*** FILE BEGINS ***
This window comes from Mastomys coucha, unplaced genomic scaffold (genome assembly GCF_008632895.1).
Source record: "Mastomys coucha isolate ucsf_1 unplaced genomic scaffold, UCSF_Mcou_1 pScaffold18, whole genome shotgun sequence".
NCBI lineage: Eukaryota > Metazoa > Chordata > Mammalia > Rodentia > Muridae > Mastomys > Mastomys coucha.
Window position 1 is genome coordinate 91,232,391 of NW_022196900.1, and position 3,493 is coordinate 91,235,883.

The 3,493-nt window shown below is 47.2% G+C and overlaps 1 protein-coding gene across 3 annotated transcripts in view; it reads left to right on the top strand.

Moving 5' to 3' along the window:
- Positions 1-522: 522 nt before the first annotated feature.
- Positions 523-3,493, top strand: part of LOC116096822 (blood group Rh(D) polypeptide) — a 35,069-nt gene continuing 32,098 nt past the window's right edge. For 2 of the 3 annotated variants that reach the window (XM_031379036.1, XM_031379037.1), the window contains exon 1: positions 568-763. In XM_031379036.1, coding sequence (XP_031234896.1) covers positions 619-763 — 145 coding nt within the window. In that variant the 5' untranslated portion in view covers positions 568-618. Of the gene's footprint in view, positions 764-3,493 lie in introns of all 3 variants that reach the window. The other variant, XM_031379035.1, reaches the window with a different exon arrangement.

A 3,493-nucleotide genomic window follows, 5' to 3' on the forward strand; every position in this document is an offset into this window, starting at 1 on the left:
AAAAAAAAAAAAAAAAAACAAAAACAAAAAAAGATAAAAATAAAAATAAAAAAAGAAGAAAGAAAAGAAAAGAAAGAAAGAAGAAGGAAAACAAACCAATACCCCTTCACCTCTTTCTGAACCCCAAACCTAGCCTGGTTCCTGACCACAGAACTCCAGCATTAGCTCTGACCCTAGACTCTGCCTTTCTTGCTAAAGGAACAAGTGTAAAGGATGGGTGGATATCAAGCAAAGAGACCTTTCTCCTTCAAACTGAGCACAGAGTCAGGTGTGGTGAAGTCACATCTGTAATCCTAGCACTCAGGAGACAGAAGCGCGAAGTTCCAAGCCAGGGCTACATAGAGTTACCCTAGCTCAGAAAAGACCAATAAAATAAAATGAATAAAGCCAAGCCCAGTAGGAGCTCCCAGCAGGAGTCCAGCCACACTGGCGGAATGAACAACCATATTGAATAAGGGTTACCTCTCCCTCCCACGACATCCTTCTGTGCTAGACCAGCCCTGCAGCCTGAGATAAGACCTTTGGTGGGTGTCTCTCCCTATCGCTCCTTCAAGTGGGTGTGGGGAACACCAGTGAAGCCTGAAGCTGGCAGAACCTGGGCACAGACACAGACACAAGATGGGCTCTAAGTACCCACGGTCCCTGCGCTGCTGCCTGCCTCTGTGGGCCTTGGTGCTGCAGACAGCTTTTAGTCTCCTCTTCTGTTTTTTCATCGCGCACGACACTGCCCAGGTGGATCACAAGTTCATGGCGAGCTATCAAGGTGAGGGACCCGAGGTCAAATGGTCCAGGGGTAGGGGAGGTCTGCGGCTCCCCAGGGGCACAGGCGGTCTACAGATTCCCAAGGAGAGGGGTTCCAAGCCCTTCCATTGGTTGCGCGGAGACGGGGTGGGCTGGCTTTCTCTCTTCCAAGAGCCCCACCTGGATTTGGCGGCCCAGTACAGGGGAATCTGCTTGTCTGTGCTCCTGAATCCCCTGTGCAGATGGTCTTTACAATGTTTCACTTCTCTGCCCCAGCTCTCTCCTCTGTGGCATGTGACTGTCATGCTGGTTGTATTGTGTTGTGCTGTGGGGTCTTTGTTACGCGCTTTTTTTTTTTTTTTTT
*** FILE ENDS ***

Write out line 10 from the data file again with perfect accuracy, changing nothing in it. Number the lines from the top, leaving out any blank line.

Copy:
AAAAAAAAAAAAAAAAAACAAAAACAAAAAAAGATAAAAATAAAAATAAAAAAAGAAGAAAGAAAAGAAAAGAAAGAAAGAAGAAGGAAAACAAACCAATACCCCTTCACCTCTTTCTGAACCCCAAACCTAGCCTGGTTCCTGACCACAGAACTCCAGCATTAGCTCTGACCCTAGACTCTGCCTTTCTTGCTAAAGGAACAAGTGTAAAGGATGGGTGGATATCAAGCAAAGAGACCTTTCTCCTTCAAACTGAGCACAGAGTCAGGTGTGGTGAAGTCACATCTGTAATCCTAGCACTCAGGAGACAGAAGCGCGAAGTTCCAAGCCAGGGCTACATAGAGTTACCCTAGCTCAGAAAAGACCAATAAAATAAAATGAATAAAGCCAAGCCCAGTAGGAGCTCCCAGCAGGAGTCCAGCCACACTGGCGGAATGAACAACCATATTGAATAAGGGTTACCTCTCCCTCCCACGACATCCTTCTGTGCTAGACCAGCCCTGCAGCCTGAGATAAGACCTTTGGTGGGTGTCTCTCCCTATCGCTCCTTCAAGTGGGTGTGGGGAACACCAGTGAAGCCTGAAGCTGGCAGAACCTGGGCACAGACACAGACACAAGATGGGCTCTAAGTACCCACGGTCCCTGCGCTGCTGCCTGCCTCTGTGGGCCTTGGTGCTGCAGACAGCTTTTAGTCTCCTCTTCTGTTTTTTCATCGCGCACGACACTGCCCAGGTGGATCACAAGTTCATGGCGAGCTATCAAGGTGAGGGACCCGAGGTCAAATGGTCCAGGGGTAGGGGAGGTCTGCGGCTCCCCAGGGGCACAGGCGGTCTACAGATTCCCAAGGAGAGGGGTTCCAAGCCCTTCCATTGGTTGCGCGGAGACGGGGTGGGCTGGCTTTCTCTCTTCCAAGAGCCCCACCTGGATTTGGCGGCCCAGTACAGGGGAATCTGCTTGTCTGTGCTCCTGAATCCCCTGTGCAGATGGTCTTTACAATGTTTCACTTCTCTGCCCCAGCTCTCTCCTCTGTGGCATGTGACTGTCATGCTGGTTGTATTGTGTTGTGCTGTGGGGTCTTTGTTACGCGCTTTTTTTTTTTTTTTTT